One problem with the data set is that the questions about the late night TV shows as sources news about the campaign or candidates (in Q29) are not posed in such a way as to be parallel in structure or interpretation to the questions about sources folks rely on most for presidential election news (Q27 and 28). Q29 ask how often R "ever learns something about the presidential campaign or the candidates" from the sources listed. It is a stretch to go from these data to stating that "a quarter of those surveyed said they had learned about the presidential campaign from the likes of Leno and David Letterman." Folks probably use multiple sources for information. The lead of the article is, there, even more problematic. The lead clearly suggests that many people avoided serious reports about the president's State of the Union Address and heard about it instead from Leno (even though Leno's show's come on after the new in most places that I'm aware of). There certainly may be a kernel of truth in the article, but it surely stretches way beyond that.
There are no trend data, at least that I found in the Pew analysis, that indicate that :a growing segment of the population is tuning into politics" through Leno et al., as the article states. Similarly, there is nothing establish effect, which is something a lot of folks in and out of the media tend to assume via intuition but, as you know, are hard to establish empirically.
(1) Here are the results of question 29.
Now I'd like to ask you about some other ways in which you might be getting news about the presidential campaign. For each item that I read, please tell me how often if ever you learn something about the presidential campaign or the candidates from this source.
Regularly Sometimes Hardly Ever Never a. Religious radio shows, such as "Focus on the Family" 6 12 15 67 b. Christian Broadcasting Network 6 12 16 65 c. Talk Radio shows 12 25 24 39 d. MTV 3 10 12 74 e. Late night TV shows such as David Letterman and Jay Leno 6 19 19 56
If you were writing about the results of this poll, how would you report the results of this question?
(2) The instructions to the questioner were to rotate the item. What
does this mean and why is it done?
Better loving through chemistry
The New York Times, 14 February 1999, Sect. 4, p. 1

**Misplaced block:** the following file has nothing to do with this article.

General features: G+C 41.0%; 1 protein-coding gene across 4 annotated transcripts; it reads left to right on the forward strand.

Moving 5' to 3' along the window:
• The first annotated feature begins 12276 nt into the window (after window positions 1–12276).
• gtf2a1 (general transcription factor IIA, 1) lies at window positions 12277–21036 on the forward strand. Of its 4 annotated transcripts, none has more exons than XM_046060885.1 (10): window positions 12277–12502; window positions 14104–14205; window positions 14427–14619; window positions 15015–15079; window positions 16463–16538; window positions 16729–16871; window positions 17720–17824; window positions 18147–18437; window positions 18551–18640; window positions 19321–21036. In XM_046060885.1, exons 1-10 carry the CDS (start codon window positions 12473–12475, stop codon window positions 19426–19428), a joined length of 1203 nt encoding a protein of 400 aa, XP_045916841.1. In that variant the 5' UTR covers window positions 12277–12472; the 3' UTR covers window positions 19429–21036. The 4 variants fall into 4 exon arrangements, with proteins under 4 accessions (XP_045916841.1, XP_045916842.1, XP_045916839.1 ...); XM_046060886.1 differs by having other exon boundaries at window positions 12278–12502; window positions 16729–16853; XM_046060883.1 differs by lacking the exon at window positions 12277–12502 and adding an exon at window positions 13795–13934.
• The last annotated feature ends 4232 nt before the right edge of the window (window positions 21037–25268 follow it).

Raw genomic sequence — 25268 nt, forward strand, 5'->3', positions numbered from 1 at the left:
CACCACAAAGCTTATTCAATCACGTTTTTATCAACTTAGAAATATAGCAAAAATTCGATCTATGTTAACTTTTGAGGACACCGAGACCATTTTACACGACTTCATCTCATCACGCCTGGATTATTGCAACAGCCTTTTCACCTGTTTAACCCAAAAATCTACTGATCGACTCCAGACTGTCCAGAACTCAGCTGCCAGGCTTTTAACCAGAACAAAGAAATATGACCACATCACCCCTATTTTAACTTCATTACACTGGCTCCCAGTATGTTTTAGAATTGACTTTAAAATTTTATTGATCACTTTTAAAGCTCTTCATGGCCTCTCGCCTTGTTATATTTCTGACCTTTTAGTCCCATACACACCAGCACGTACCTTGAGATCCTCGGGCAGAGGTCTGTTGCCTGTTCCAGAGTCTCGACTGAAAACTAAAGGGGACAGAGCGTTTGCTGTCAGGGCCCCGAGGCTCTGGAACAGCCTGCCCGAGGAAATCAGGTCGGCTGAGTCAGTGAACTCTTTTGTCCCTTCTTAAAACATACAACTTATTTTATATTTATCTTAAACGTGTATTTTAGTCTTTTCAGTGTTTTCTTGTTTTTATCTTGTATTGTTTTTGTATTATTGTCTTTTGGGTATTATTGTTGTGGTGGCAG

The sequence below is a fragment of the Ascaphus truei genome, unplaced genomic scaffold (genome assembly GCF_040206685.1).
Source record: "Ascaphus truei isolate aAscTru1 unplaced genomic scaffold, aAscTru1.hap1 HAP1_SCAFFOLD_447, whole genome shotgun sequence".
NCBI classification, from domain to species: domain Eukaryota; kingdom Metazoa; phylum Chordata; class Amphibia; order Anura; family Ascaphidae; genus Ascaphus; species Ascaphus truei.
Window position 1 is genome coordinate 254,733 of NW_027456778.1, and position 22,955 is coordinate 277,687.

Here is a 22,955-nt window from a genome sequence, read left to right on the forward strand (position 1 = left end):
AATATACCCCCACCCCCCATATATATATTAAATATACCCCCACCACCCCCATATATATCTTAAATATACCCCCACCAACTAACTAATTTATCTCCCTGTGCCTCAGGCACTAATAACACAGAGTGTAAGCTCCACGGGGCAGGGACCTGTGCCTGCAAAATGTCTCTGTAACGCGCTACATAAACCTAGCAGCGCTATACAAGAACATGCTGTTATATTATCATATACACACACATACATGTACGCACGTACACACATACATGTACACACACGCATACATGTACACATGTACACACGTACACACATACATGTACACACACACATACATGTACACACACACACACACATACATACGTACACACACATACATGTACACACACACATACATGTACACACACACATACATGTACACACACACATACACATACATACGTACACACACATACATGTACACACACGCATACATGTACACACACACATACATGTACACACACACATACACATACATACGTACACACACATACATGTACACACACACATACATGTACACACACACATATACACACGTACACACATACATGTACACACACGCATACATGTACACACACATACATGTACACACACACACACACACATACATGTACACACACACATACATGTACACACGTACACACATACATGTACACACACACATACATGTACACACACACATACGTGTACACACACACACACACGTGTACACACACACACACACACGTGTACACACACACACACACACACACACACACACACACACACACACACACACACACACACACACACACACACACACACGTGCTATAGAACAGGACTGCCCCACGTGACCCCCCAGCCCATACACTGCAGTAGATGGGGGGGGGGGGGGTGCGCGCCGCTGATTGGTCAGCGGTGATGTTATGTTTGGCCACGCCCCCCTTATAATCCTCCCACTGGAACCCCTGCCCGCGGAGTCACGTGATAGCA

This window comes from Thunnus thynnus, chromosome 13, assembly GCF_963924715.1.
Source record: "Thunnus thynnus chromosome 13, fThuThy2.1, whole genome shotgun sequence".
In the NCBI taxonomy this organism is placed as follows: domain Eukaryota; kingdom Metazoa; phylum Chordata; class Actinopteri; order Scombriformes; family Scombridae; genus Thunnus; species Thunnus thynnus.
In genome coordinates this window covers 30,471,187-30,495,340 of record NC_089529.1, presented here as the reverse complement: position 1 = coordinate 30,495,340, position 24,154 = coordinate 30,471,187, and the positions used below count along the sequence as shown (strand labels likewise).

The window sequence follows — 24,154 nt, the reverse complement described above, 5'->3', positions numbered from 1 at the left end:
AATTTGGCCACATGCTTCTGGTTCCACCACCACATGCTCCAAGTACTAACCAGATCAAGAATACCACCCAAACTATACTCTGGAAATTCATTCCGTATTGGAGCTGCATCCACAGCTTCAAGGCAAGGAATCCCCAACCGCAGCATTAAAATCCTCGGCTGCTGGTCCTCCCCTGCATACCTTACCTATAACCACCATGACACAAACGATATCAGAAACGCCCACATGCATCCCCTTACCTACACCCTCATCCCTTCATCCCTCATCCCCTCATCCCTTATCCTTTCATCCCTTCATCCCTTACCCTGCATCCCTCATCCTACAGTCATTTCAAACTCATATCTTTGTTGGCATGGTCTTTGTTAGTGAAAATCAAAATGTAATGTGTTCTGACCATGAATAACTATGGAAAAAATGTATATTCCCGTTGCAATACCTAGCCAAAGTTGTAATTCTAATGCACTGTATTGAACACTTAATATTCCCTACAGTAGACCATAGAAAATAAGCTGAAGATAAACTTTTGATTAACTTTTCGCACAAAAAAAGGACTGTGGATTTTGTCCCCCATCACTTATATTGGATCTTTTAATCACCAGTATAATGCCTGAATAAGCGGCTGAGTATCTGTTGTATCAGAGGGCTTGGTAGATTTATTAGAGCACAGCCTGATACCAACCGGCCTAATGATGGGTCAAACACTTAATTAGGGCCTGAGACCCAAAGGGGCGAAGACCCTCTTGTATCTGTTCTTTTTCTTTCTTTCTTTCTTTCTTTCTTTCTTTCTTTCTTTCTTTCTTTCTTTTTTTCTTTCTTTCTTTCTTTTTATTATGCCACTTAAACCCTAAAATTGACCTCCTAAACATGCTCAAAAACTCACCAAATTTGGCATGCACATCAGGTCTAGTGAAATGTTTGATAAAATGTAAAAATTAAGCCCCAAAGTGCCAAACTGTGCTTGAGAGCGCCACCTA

When else would this story run but on Valentine's Day? It is based on a recent article in the Journal of the American Medical Association (Edward O. Laumann, et. al. "Sexual Dysfunction in the United States." JAMA. 1999; 281: 537-544).
The study was based on data from the National Health and Social Life Survey, which followed a 1992 cohort of 1749 women and 1410 men and concluded that Americans have a high risk of experiencing sexual dysfunction. The abstract for the article reports that overall, women have a 43% risk, compared with 31% for men. Variations associated with factors such as age and educational attainment were more pronounced in women, but similar patterns were seen for men. Higher educational attainment was negatively associated with dysfunction. Not surprisingly, people experiencing emotional or stress problems were at higher risk, including those who experienced a drop in economic position. A strong association was found between sexual dysfunction and negative experiences in sexual relationships and general well-being, leading the researchers to label this an "important public health concern."
But how was sexual dysfunction defined and measured here? The survey used seven dichotomous response items: (1) lacking desire for sex, (2) arousal difficulties, (3) inability to achieve climax or ejaculation, (4) anxiety about performance, (5) premature climax or ejaculation, (6) physical pain during intercourse, and (7) not finding sex pleasurable. Respondents were asked if they had experienced any of these in the last 12 months. Only those respondents reporting at least one partner in the prior 12 month period were included in the analysis.
The JAMA authors noted that sexual dysfunction tends to be under-reported and that those affected rarely seek medical treatment. The Times article notes that treatment might include counseling or hormone therapy, or even a new drug treatment now under investigation that would give Viagra to women. In this regard, it is interesting to note that two of the three JAMA authors had served as paid consultants to Pfizer, the maker of Viagra. A JAMA editor said that the authors' financial connection was not mentioned due to "an oversight." Pfizer was not a sponsor the current survey.
(1) Under-reporting? Upon reading the list of survey items, one of our colleagues expressed surprised that the study didn't find 100% of the population at risk. Do you agree?
(2) Why do you think the analysis excluded respondents who were not sexually active during the last 12 months? What effect might this have on the results?
(3) Is this a public health problem? Or is it an example of what the
Times calls "creeping medicalization," the trend toward seeking medical